You can read more about Form 5471 and how to report ownership or involvement in a foreign corporation here.


The Foreign Corrupt Practices Act (FCPA) affects those US citizens who do business abroad.

If you’re simply selling goods online, this won’t be an issue. But if you’re doing deals in other countries, the US subjects its citizens and their companies to its laws on bribery.

Essentially, it says that bribery is illegal, and under no circumstance must you engage in anything that they’ve defined to be an act of bribery. 

So far so good, right? We don’t want to bribe people. 

However, this might be problematic in countries, where people require ‘bribes’ to get things done. 

So, you’ll be at a clear disadvantage as a US citizen when you have to comply with the FCPA.


The Office of Foreign Assets Control (OFAC) is a government agency that manages all sanctions that are placed by the US on foreign countries, entities, and individuals. 

They have a list of said countries, entities, and individuals with whom you, a US citizen, cannot do business. 

You can’t even do business if you live in the country in question. As long as you’re a US citizen, you cannot touch anything or anyone on OFAC’s list. 

Of course, most of us will never do business with the Syrians or the Sudanese, or some Russian oligarch, but it’s just another thing that US citizens must be aware of. 

We’ve given you a quick taste of some of the compliance and reporting rules that affect US citizens but rest assured, this is not an exhaustive list.  

There are plenty of other compliance and reporting requirements, far too many to list here. But for most of us, none of these will be an issue.   

The cost of staying in compliance with the ever-changing US laws, just because you happen to be born in the US is what we call the ‘US Citizen Tax’. 

As a US citizen, the US government and its agencies will follow you wherever you go.

Make no mistake – they will hold you accountable to their laws.

Second passport portfolio - second citizenship by investment passport - Blue Passport

All US citizens need a second passport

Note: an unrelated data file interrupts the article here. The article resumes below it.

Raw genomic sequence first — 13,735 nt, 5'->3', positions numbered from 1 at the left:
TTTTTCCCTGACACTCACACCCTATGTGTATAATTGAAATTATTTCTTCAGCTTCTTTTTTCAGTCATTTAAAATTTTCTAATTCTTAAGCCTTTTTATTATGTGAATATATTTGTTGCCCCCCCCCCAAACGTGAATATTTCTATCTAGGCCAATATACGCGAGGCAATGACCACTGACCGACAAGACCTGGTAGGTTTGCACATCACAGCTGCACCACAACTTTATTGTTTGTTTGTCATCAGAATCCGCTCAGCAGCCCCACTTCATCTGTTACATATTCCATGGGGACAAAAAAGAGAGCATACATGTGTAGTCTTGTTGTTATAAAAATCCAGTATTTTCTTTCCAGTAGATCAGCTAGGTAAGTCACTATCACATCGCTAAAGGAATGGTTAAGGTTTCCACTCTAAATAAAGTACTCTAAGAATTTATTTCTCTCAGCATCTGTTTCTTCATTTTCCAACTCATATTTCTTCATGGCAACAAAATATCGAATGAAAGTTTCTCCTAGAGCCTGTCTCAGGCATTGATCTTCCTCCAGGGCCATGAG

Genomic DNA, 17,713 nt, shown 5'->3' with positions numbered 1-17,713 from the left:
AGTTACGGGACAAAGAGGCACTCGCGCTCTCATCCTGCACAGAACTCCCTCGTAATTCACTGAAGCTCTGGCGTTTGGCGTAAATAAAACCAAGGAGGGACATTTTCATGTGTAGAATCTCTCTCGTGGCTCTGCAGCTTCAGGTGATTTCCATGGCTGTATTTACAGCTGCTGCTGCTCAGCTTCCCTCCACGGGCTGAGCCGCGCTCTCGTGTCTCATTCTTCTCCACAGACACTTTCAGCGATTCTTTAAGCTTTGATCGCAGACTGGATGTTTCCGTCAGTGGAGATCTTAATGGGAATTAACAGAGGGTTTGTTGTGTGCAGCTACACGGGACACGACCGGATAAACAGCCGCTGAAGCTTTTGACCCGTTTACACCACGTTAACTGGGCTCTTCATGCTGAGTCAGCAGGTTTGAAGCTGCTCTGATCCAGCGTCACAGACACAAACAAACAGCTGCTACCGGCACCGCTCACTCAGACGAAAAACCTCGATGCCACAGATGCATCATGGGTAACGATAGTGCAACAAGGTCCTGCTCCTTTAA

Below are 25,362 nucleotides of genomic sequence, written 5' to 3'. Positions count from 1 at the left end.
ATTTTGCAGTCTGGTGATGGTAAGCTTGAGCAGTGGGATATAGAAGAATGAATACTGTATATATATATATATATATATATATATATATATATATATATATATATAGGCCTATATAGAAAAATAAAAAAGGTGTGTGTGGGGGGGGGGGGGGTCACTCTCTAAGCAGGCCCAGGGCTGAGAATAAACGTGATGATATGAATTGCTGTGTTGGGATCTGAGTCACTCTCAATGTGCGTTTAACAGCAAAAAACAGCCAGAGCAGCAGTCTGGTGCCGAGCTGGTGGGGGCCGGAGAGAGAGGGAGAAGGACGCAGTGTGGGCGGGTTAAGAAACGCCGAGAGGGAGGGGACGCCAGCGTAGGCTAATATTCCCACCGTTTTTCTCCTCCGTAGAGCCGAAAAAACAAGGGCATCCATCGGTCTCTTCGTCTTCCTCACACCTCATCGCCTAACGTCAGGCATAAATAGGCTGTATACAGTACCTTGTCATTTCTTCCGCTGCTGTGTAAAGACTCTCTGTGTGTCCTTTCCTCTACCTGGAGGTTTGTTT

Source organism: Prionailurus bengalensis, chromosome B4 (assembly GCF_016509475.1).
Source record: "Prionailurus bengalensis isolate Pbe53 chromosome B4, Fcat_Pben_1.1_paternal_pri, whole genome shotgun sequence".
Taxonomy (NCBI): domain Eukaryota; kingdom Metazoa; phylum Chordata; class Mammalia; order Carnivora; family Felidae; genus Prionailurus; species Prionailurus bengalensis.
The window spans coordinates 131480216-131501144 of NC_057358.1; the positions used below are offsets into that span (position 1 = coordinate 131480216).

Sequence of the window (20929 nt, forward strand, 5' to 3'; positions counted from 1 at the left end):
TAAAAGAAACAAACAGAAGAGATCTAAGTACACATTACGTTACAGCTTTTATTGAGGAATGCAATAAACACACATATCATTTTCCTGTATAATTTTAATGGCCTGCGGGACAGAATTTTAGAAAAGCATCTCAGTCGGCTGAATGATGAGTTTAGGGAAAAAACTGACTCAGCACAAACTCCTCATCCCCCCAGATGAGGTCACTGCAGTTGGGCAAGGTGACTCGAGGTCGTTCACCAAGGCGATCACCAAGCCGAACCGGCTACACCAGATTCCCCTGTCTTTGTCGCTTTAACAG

If you ask us, every US citizen should have a second passport as part of their financial planning and strategy. 

The requirements of compliance and reporting have become so draconian that many feel that the only solution is to leave the system entirely and give up their citizenship, ASAP.

Not so fast. 

You need a second passport before you can get rid of your first one.

And you’ll need proper tax planning as well. Renouncing your citizenship comes with one final tax return plus the renunciation fee, and possibly the exit tax too

There is a lot to consider.

If you’ve been on the blog or YouTube channel long enough, you probably know that I’ve renounced my US citizenship

It wasn’t just for tax reasons, either. I didn’t think it was fair to be hounded and held accountable for all of these rules and laws, even if I wasn’t living in the United States.

It was an emotional burden because I wanted to be compliant and it was such a pain to keep track of all the bank accounts, businesses, investments, and so on. So, I finally took the plunge.

It was a liberating experience and the best choice for me at that time, and to this day. 

But what about you?

If you want the benefits of obtaining a second passport as a US citizen, there are two basic approaches:


First, Plan A: 

Is this what you’re thinking? 

“I make $5 million and I want to keep every penny of it. The compliance sounds ridiculous and I definitely don’t want to be under anyone’s thumb.”

You want to eliminate all of the paperwork and the hassle, not to mention lower your tax rate to 0%.

Or, you want to protect your foreign spouse from being dragged into reporting taxes to the IRS. 

If so, you need to get that second passport and then renounce your US citizenship.  

The route toward a second passport that our clients most often use is citizenship by investment. The cheapest program starts at $100,000 and prices go up from there.